artist’s rendition

Shown in this artist’s rendition is the future location of the Elk Grove Library at the southwest corner of Elk Grove Boulevard and Waterman Road. The building formerly housed a Rite Aid drugstore.

The city of Elk Grove and the Sacramento Public Library (SPL) on Oct. 6 held two gatherings to collect community input on its future Elk Grove Library.

Plans are to move operations from the current library to its future site at the former Rite Aid store building on the corner of Elk Grove Boulevard and Waterman Road.

The current, two-story Elk Grove Library operates in a city-owned structure at the southeast corner of Elk Grove Boulevard and Elk Grove-Florin Road in Old Town.

Elk Grove is also served by the Franklin Community Library at 10055 Franklin High Drive.

SPL Deputy Director Jarrid Keller said that the target date to open Elk Grove’s newest library is September 2023.

“There are a lot of factors in this, but we are confident that the city of Elk Grove is going to make great strides to make this a reality for the community,” he said.

The current Elk Grove Library, which opened in 2008, has since outgrown its intended use, noted Cathy Crosthwaite, SPL deputy director, while standing next to the present library building on Elk Grove Boulevard.

“Elk Grove has shown tremendous growth throughout the years, and the library at this location is no longer able to serve the community in the way that it needs to be served, with library services,” she said. “One of the big factors is (the current) parking lot.

“It’s a struggle to get in; it’s a struggle to find parking. So, the new site at the old Rite Aid building’s parking is plentiful. The floor plan is wonderful. I mean, going from a two-story to a one-story, (the) open plan is going to give us so many more opportunities.”

Rivkah Sass, SPL library director and CEO, referred to the current Elk Grove Library building as a “logistical nightmare.”

“Yes, it’s great, because it’s located near a school, but we also need people to get there,” she said. “This (location) is so difficult.

“The space is small. We’re doing a good thing (with the new library). We’re not building a new building. We’re saving a building that has good bones, and turning it into something wonderful. That’s a testament to the city’s vision. It’s really creative reuse.”

Crosthwaite told the Citizen that the main reason for the Oct. 6 events at the current Elk Grove Library location and later that day at the Old Town Plaza, was to find out what services the community would like to have at the new library.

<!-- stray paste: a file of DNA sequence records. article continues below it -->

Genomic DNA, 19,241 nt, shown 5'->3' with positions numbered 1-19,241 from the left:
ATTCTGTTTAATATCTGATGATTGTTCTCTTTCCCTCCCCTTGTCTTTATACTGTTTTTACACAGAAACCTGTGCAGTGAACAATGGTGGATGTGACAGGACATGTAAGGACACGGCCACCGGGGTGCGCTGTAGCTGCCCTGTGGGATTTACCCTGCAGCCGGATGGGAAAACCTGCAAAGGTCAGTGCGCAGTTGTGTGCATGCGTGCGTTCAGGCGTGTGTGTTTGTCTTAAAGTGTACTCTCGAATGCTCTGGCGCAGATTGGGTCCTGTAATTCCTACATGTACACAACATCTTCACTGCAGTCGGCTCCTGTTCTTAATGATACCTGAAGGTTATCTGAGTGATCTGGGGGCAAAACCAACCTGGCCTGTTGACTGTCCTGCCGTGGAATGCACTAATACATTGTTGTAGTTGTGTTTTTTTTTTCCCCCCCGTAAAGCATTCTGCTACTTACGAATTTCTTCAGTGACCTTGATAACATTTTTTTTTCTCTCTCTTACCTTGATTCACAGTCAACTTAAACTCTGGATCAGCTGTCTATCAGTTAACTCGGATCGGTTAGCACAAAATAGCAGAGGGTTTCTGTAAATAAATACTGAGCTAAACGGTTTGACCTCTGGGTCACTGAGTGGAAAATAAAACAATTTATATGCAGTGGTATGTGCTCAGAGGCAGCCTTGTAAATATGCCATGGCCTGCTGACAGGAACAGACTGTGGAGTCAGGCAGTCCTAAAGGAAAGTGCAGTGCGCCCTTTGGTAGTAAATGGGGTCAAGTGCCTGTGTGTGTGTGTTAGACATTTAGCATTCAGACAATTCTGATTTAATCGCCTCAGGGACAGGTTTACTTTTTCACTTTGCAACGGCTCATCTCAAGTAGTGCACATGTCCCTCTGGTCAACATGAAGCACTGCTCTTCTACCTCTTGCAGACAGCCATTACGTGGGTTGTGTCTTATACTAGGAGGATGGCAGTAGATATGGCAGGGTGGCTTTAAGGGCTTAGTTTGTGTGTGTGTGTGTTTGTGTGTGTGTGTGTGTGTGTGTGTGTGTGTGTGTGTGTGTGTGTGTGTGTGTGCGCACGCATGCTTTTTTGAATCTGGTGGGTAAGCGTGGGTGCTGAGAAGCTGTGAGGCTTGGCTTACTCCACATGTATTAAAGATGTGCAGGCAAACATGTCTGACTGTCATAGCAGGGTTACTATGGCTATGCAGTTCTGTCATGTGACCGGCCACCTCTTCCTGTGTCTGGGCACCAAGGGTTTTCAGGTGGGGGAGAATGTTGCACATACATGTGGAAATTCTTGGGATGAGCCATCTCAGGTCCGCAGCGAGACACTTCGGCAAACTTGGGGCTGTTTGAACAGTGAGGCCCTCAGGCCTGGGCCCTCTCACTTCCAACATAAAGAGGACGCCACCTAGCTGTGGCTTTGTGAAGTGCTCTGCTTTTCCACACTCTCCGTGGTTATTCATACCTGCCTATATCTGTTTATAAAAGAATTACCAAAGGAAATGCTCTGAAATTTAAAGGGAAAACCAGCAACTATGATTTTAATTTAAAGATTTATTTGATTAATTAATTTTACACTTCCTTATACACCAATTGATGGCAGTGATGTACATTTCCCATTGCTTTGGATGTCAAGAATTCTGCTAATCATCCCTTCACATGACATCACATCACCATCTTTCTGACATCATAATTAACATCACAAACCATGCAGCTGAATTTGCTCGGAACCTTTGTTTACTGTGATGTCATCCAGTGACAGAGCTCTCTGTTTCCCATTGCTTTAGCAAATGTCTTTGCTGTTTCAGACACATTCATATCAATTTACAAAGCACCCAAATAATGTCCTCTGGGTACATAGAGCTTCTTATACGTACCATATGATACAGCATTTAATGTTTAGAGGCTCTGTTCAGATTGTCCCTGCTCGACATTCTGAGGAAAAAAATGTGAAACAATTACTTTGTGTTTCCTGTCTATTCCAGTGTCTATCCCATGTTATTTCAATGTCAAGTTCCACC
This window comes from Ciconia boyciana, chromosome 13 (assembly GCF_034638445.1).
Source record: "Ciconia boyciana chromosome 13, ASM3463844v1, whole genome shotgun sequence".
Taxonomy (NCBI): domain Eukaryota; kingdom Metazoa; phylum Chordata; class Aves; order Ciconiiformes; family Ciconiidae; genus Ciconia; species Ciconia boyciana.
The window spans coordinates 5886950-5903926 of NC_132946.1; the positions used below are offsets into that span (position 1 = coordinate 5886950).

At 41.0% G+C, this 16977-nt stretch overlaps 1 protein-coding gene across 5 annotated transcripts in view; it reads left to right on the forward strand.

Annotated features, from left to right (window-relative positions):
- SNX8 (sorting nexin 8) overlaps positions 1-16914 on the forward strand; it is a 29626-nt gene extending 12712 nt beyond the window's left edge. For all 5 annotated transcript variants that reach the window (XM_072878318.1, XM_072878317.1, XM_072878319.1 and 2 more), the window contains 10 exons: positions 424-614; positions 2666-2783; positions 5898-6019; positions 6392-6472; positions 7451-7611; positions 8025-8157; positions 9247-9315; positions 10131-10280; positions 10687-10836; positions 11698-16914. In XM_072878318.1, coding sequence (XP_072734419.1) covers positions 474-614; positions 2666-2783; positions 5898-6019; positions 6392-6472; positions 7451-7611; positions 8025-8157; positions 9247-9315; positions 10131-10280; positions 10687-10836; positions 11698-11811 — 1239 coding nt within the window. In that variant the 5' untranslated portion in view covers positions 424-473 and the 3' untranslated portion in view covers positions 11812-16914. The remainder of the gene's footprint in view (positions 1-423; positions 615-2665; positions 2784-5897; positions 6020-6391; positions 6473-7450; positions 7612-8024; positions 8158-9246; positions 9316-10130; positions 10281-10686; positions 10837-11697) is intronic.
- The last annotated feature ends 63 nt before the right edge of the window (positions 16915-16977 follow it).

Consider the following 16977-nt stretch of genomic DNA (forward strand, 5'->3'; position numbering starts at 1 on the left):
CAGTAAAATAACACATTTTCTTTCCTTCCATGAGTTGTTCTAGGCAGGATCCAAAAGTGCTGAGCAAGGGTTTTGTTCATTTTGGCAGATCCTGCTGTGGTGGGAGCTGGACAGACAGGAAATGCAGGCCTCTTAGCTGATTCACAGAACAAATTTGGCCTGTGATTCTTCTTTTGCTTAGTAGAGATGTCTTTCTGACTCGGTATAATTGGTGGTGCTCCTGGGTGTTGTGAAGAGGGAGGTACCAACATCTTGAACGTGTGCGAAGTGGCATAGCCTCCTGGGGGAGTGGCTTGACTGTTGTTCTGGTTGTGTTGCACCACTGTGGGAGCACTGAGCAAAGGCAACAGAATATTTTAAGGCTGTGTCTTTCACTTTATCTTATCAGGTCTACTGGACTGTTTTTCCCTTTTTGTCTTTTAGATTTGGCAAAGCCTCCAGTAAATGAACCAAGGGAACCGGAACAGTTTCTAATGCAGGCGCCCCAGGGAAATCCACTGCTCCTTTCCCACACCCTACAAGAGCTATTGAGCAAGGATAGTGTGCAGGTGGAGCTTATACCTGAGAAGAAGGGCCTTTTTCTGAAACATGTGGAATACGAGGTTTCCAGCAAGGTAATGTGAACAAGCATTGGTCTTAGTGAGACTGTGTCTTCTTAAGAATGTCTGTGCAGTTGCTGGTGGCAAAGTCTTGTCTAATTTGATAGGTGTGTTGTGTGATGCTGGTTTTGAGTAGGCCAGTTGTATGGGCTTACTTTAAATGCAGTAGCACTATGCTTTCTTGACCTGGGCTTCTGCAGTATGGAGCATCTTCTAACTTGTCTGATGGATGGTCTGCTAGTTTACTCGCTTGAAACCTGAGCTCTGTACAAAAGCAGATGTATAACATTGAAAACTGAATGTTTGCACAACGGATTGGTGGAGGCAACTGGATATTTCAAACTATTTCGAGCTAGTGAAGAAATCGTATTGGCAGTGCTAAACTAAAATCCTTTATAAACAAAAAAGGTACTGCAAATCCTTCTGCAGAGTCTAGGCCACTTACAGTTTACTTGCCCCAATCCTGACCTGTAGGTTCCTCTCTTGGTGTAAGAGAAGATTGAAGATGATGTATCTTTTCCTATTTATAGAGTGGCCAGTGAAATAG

“We’ve got lots of different (options),” she said. “Do we want a passport service in the area, do we need more emphasis on computers? Do we need maker space? We need to find out from the community.

“I don’t live in Elk Grove, so I don’t know what exactly the community wants. But I certainly can provide it to them, as long as it’s within the realm of what the Sacramento Public Library can do. We can do a lot.”

During the event at the library’s current location, the community participated in an activity of placing green-colored, adhesive backed dots on a board to indicate what options they desired for the new library.

Some of the most popular options included a lending library, homework help, new technology, gaming, a cozy, comfortable environment, and art and culture.

The community also provided their design preference for the architectural style of the future library.

Dawn Merkes, the principal in charge, with the architectural firm working on the project – Group 4 Architecture – commented on the community’s interest in the future library.

“(Community participation at the Oct. 6 event at the current library) really reflects the commitment of the community,” she said.

“The city administration is listening to the community and they’re really out there working to deliver it. It sounds like a long time, but in the big picture of a new construction of a project, it’s a very short time. And so, (the library is) coming.”

Paul Lindsay, president of the Friends of the Elk Grove Library, said that the local Friends group will play a role with the new library.

“No matter whether (the library) is here or there, we aim to support the operations of the library,” he said. “That involves things like financial support or things that they need, but aren’t budgeted. Things that involve just people coming out and helping them.

“I think (the excitement for the new library) is very high amongst the Friends.”

Crosthwaite noted that one of SPL’s goals for the new library is to have it serve as a drop-off location for election ballots.

“I look forward to doing elections at the (former) Rite Aid building, even if it’s just a ballot box,” she said.

Sass concluded that there are many other alternatives for the new Elk Grove Library.

“We don’t even know what the library of the future looks like,” she said. “What’s the future of a library? If COVID(-19) has done nothing else, it has changed how we do everything. I think we have to think about these things, and how will the way people use libraries change?”

As for the current Elk Grove Library building’s post-library future, Elk Grove city spokesperson Kristyn Laurence said that no plans have been made.

“A decision has not been made,” she said. “We have received a few suggestions for discussion, but we likely won’t make a decision until after the library moves.”